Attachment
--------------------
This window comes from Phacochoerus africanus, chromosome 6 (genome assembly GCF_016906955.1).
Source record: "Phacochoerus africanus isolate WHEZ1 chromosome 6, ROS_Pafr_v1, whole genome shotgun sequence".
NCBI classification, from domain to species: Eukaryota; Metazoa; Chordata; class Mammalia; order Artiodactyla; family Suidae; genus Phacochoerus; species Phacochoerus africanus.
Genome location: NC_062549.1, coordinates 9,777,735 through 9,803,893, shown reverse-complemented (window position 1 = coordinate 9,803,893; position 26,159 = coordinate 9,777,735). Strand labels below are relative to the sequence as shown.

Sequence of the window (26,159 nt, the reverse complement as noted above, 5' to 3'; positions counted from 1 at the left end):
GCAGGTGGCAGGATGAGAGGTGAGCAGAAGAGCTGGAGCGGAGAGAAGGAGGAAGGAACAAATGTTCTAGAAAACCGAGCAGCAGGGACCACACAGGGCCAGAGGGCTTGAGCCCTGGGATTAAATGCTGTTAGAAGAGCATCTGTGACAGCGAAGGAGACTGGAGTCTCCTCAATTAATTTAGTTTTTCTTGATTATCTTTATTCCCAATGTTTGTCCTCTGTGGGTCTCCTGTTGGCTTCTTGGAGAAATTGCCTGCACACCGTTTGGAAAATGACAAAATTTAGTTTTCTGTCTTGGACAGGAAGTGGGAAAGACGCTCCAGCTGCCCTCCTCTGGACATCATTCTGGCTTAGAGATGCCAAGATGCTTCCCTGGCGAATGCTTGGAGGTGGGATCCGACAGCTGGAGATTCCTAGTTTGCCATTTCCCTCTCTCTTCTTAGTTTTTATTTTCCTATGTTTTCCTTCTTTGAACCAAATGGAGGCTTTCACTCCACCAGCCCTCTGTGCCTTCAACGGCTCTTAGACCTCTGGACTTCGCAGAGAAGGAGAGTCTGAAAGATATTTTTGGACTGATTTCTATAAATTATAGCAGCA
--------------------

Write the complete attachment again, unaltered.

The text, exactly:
This window comes from Phacochoerus africanus, chromosome 6 (genome assembly GCF_016906955.1).
Source record: "Phacochoerus africanus isolate WHEZ1 chromosome 6, ROS_Pafr_v1, whole genome shotgun sequence".
NCBI classification, from domain to species: Eukaryota; Metazoa; Chordata; class Mammalia; order Artiodactyla; family Suidae; genus Phacochoerus; species Phacochoerus africanus.
Genome location: NC_062549.1, coordinates 9,777,735 through 9,803,893, shown reverse-complemented (window position 1 = coordinate 9,803,893; position 26,159 = coordinate 9,777,735). Strand labels below are relative to the sequence as shown.

Sequence of the window (26,159 nt, the reverse complement as noted above, 5' to 3'; positions counted from 1 at the left end):
GCAGGTGGCAGGATGAGAGGTGAGCAGAAGAGCTGGAGCGGAGAGAAGGAGGAAGGAACAAATGTTCTAGAAAACCGAGCAGCAGGGACCACACAGGGCCAGAGGGCTTGAGCCCTGGGATTAAATGCTGTTAGAAGAGCATCTGTGACAGCGAAGGAGACTGGAGTCTCCTCAATTAATTTAGTTTTTCTTGATTATCTTTATTCCCAATGTTTGTCCTCTGTGGGTCTCCTGTTGGCTTCTTGGAGAAATTGCCTGCACACCGTTTGGAAAATGACAAAATTTAGTTTTCTGTCTTGGACAGGAAGTGGGAAAGACGCTCCAGCTGCCCTCCTCTGGACATCATTCTGGCTTAGAGATGCCAAGATGCTTCCCTGGCGAATGCTTGGAGGTGGGATCCGACAGCTGGAGATTCCTAGTTTGCCATTTCCCTCTCTCTTCTTAGTTTTTATTTTCCTATGTTTTCCTTCTTTGAACCAAATGGAGGCTTTCACTCCACCAGCCCTCTGTGCCTTCAACGGCTCTTAGACCTCTGGACTTCGCAGAGAAGGAGAGTCTGAAAGATATTTTTGGACTGATTTCTATAAATTATAGCAGCA